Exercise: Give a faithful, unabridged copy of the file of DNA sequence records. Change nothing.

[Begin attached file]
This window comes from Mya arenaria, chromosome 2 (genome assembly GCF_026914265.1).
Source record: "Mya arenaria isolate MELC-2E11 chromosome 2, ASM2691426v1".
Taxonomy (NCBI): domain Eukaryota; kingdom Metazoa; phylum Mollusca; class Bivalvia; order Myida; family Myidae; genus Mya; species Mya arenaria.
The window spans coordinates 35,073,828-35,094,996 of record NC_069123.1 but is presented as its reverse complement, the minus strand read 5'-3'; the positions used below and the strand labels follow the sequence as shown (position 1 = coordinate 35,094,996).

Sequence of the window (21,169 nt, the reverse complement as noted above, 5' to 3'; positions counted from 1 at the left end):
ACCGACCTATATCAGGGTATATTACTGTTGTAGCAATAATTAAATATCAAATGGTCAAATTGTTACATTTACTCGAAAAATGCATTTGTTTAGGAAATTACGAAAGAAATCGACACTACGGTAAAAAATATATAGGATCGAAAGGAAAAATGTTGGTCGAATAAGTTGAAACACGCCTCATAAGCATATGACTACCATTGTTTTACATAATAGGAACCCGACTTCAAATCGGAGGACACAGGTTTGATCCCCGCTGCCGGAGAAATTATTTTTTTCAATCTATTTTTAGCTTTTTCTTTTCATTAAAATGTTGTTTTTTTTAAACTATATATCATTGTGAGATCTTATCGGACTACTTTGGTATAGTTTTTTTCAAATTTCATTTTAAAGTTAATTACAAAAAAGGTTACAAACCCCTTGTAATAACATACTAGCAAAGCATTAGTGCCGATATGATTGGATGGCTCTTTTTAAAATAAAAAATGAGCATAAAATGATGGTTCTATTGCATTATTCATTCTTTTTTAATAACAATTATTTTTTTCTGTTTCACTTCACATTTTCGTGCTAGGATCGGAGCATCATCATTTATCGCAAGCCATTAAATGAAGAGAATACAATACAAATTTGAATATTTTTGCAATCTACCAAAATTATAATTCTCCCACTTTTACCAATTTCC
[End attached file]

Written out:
This window comes from Mya arenaria, chromosome 2 (genome assembly GCF_026914265.1).
Source record: "Mya arenaria isolate MELC-2E11 chromosome 2, ASM2691426v1".
Taxonomy (NCBI): domain Eukaryota; kingdom Metazoa; phylum Mollusca; class Bivalvia; order Myida; family Myidae; genus Mya; species Mya arenaria.
The window spans coordinates 35,073,828-35,094,996 of record NC_069123.1 but is presented as its reverse complement, the minus strand read 5'-3'; the positions used below and the strand labels follow the sequence as shown (position 1 = coordinate 35,094,996).

Sequence of the window (21,169 nt, the reverse complement as noted above, 5' to 3'; positions counted from 1 at the left end):
ACCGACCTATATCAGGGTATATTACTGTTGTAGCAATAATTAAATATCAAATGGTCAAATTGTTACATTTACTCGAAAAATGCATTTGTTTAGGAAATTACGAAAGAAATCGACACTACGGTAAAAAATATATAGGATCGAAAGGAAAAATGTTGGTCGAATAAGTTGAAACACGCCTCATAAGCATATGACTACCATTGTTTTACATAATAGGAACCCGACTTCAAATCGGAGGACACAGGTTTGATCCCCGCTGCCGGAGAAATTATTTTTTTCAATCTATTTTTAGCTTTTTCTTTTCATTAAAATGTTGTTTTTTTTAAACTATATATCATTGTGAGATCTTATCGGACTACTTTGGTATAGTTTTTTTCAAATTTCATTTTAAAGTTAATTACAAAAAAGGTTACAAACCCCTTGTAATAACATACTAGCAAAGCATTAGTGCCGATATGATTGGATGGCTCTTTTTAAAATAAAAAATGAGCATAAAATGATGGTTCTATTGCATTATTCATTCTTTTTTAATAACAATTATTTTTTTCTGTTTCACTTCACATTTTCGTGCTAGGATCGGAGCATCATCATTTATCGCAAGCCATTAAATGAAGAGAATACAATACAAATTTGAATATTTTTGCAATCTACCAAAATTATAATTCTCCCACTTTTACCAATTTCC